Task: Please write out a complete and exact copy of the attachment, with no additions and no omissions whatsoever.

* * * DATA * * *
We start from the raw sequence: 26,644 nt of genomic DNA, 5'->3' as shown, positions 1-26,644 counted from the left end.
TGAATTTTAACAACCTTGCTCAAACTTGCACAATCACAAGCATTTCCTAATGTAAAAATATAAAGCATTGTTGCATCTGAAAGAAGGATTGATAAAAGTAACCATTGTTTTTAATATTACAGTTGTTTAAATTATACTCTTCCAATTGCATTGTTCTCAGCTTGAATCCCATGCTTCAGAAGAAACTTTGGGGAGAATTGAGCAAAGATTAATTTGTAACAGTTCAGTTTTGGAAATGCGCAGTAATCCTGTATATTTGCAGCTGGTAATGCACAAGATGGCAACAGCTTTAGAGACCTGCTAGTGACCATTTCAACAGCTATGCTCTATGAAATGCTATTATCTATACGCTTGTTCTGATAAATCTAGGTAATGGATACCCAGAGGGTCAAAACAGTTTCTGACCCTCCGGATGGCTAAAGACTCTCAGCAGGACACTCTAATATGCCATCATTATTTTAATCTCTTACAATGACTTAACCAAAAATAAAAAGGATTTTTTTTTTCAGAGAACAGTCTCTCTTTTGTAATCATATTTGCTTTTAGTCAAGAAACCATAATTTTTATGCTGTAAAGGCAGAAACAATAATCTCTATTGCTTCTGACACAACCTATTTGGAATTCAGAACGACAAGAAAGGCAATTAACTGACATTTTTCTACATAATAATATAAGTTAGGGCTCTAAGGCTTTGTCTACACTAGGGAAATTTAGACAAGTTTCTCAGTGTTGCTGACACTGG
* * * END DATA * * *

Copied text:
We start from the raw sequence: 26,644 nt of genomic DNA, 5'->3' as shown, positions 1-26,644 counted from the left end.
TGAATTTTAACAACCTTGCTCAAACTTGCACAATCACAAGCATTTCCTAATGTAAAAATATAAAGCATTGTTGCATCTGAAAGAAGGATTGATAAAAGTAACCATTGTTTTTAATATTACAGTTGTTTAAATTATACTCTTCCAATTGCATTGTTCTCAGCTTGAATCCCATGCTTCAGAAGAAACTTTGGGGAGAATTGAGCAAAGATTAATTTGTAACAGTTCAGTTTTGGAAATGCGCAGTAATCCTGTATATTTGCAGCTGGTAATGCACAAGATGGCAACAGCTTTAGAGACCTGCTAGTGACCATTTCAACAGCTATGCTCTATGAAATGCTATTATCTATACGCTTGTTCTGATAAATCTAGGTAATGGATACCCAGAGGGTCAAAACAGTTTCTGACCCTCCGGATGGCTAAAGACTCTCAGCAGGACACTCTAATATGCCATCATTATTTTAATCTCTTACAATGACTTAACCAAAAATAAAAAGGATTTTTTTTTTCAGAGAACAGTCTCTCTTTTGTAATCATATTTGCTTTTAGTCAAGAAACCATAATTTTTATGCTGTAAAGGCAGAAACAATAATCTCTATTGCTTCTGACACAACCTATTTGGAATTCAGAACGACAAGAAAGGCAATTAACTGACATTTTTCTACATAATAATATAAGTTAGGGCTCTAAGGCTTTGTCTACACTAGGGAAATTTAGACAAGTTTCTCAGTGTTGCTGACACTGG